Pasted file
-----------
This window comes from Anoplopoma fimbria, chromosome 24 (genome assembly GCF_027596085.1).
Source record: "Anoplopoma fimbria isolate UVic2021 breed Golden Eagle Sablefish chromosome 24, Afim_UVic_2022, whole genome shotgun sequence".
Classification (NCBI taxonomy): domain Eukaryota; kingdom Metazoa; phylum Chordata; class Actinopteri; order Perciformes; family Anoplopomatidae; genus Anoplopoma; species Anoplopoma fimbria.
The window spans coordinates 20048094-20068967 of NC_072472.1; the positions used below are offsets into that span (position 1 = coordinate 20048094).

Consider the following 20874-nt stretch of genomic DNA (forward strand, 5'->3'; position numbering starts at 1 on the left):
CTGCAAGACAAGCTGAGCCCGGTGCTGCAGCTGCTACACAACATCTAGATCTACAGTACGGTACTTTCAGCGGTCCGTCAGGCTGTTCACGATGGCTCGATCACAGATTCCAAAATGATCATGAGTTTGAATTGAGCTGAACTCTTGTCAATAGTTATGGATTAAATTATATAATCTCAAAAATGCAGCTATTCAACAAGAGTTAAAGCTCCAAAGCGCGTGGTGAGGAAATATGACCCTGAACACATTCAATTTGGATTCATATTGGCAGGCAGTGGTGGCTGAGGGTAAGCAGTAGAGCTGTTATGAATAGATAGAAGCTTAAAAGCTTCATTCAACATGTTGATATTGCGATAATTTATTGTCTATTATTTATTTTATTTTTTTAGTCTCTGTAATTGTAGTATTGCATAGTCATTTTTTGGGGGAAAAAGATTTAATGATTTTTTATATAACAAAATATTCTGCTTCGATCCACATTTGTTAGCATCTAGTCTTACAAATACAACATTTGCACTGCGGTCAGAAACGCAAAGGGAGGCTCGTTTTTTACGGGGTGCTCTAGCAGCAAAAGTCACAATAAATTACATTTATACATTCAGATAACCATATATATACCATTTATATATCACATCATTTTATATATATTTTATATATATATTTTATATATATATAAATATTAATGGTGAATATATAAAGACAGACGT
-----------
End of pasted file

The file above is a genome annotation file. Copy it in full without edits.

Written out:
This window comes from Anoplopoma fimbria, chromosome 24 (genome assembly GCF_027596085.1).
Source record: "Anoplopoma fimbria isolate UVic2021 breed Golden Eagle Sablefish chromosome 24, Afim_UVic_2022, whole genome shotgun sequence".
Classification (NCBI taxonomy): domain Eukaryota; kingdom Metazoa; phylum Chordata; class Actinopteri; order Perciformes; family Anoplopomatidae; genus Anoplopoma; species Anoplopoma fimbria.
The window spans coordinates 20048094-20068967 of NC_072472.1; the positions used below are offsets into that span (position 1 = coordinate 20048094).

Consider the following 20874-nt stretch of genomic DNA (forward strand, 5'->3'; position numbering starts at 1 on the left):
CTGCAAGACAAGCTGAGCCCGGTGCTGCAGCTGCTACACAACATCTAGATCTACAGTACGGTACTTTCAGCGGTCCGTCAGGCTGTTCACGATGGCTCGATCACAGATTCCAAAATGATCATGAGTTTGAATTGAGCTGAACTCTTGTCAATAGTTATGGATTAAATTATATAATCTCAAAAATGCAGCTATTCAACAAGAGTTAAAGCTCCAAAGCGCGTGGTGAGGAAATATGACCCTGAACACATTCAATTTGGATTCATATTGGCAGGCAGTGGTGGCTGAGGGTAAGCAGTAGAGCTGTTATGAATAGATAGAAGCTTAAAAGCTTCATTCAACATGTTGATATTGCGATAATTTATTGTCTATTATTTATTTTATTTTTTTAGTCTCTGTAATTGTAGTATTGCATAGTCATTTTTTGGGGGAAAAAGATTTAATGATTTTTTATATAACAAAATATTCTGCTTCGATCCACATTTGTTAGCATCTAGTCTTACAAATACAACATTTGCACTGCGGTCAGAAACGCAAAGGGAGGCTCGTTTTTTACGGGGTGCTCTAGCAGCAAAAGTCACAATAAATTACATTTATACATTCAGATAACCATATATATACCATTTATATATCACATCATTTTATATATATTTTATATATATATTTTATATATATATAAATATTAATGGTGAATATATAAAGACAGACGT